Tristan James Mabry, a professor in the government department at Georgetown University in Washington, DC, believes that Pakistan is a failed State.
Although it has a per capita GDP similar to India, he points out that it scores low on political rights, ranks fifth in the world for group grievances, scores low on the State's legitimacy to represent the people, and has the army as a State within a State ("If the army is the State, the Inter Services Intelligence is its cabinet"), and is among the countries with the most factionalised elites at the highest levels of government.
Speaking to Rediff India Abroad's P Rajendran, Mabry, a former reporter for The Wall Street Journal and a producer for CNN, argued that ethnic differences are more likely to result in conflict than economic divisions, and that India remains undivided because it gave some authority to ethnic and linguistic groups, among other things by drawing state boundaries around them.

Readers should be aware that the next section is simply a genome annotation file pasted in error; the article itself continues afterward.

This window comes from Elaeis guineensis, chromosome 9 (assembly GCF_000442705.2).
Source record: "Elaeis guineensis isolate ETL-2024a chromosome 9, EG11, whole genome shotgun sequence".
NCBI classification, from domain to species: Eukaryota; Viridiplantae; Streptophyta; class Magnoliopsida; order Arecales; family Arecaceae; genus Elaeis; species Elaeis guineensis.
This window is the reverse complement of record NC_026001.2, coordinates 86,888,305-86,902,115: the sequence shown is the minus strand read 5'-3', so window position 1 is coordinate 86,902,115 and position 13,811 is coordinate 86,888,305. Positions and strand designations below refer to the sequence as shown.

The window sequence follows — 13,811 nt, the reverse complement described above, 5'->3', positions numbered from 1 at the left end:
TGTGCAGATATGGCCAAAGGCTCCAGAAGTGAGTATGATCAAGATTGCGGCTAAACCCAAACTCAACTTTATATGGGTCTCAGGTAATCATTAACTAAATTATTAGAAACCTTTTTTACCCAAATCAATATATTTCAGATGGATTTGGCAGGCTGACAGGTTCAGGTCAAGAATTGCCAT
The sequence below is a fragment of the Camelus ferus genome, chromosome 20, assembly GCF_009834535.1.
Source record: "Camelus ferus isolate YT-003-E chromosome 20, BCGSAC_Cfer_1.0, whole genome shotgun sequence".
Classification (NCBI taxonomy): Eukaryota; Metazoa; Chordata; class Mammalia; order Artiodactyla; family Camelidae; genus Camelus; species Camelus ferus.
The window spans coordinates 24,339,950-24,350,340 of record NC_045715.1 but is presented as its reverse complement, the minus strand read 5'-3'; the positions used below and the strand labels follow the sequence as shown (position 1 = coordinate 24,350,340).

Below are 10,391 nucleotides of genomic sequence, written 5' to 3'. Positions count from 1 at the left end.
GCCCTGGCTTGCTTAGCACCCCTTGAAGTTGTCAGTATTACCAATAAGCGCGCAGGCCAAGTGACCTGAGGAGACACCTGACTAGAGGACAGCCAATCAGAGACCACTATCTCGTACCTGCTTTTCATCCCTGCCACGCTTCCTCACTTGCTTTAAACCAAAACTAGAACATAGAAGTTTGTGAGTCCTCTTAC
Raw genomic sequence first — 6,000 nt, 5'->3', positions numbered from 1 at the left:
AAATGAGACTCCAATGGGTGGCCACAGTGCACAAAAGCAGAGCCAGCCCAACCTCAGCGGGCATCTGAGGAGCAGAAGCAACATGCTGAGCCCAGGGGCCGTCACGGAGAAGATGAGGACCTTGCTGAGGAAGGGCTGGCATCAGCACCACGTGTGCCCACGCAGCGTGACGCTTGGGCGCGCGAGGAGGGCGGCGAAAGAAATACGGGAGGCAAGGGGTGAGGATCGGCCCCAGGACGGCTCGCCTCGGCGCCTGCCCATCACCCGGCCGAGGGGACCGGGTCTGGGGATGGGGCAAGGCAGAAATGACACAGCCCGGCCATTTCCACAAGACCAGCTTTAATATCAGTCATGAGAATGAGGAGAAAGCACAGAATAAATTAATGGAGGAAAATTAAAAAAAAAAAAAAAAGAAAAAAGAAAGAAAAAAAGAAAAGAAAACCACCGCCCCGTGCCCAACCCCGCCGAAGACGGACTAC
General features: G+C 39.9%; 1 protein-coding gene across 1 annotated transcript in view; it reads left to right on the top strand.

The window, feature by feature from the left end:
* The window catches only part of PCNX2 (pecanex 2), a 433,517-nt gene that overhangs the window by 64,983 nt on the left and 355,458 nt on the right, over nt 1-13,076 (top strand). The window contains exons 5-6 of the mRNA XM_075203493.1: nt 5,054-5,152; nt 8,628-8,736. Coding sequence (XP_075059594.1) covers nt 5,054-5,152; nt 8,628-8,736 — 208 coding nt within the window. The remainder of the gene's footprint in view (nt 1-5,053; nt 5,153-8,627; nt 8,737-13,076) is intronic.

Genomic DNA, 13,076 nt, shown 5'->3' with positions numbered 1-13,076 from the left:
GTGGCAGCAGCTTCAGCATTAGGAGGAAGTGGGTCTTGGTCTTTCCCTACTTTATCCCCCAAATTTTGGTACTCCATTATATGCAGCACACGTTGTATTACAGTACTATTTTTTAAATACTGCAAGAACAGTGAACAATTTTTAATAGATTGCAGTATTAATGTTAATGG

Given that Pakistan has not been able to address the needs of the various groups within it, he believes it would be better off as three of four stable countries than one unstable one.
How is it that you see Pakistan as a failed State?
For a State to be successful, you would assume, as a necessary condition, that it is legitimate. And for a State to be legitimate, it has got to follow the principle of popular sovereignty. It is pretty hard to find a country that says it doesn't represent the will of the people.
The central problem for Pakistan is that there's a great disagreement among the people about what Pakistan should look like. In the same way, there was a time. at least in the US when we looked at Iraq, where we would think, 'How do I make a better country for the Iraqis?'
It took a few years but, eventually, people figured out that there wasn't anything called an Iraqi. There was a Sunni Arab, a Shia Arab, and a Kurd, and they all have very different ideas about what the country should look like.
In Pakistan, the complexities of the internal ethnic divisions are difficult for policy-makers to appreciate. My experience, certainly interviewing Sindhi separatists, was that the sentiment for their own country is very deep, very sincere, and not likely to disappear anytime soon.
Image: Pakistani soldiers guard a street in the Swat valley. Photograph: Abdul Rehman/Reuters. Right: Tristan James Mabry.
Also see: The Pakistan State fails, jihadis prevail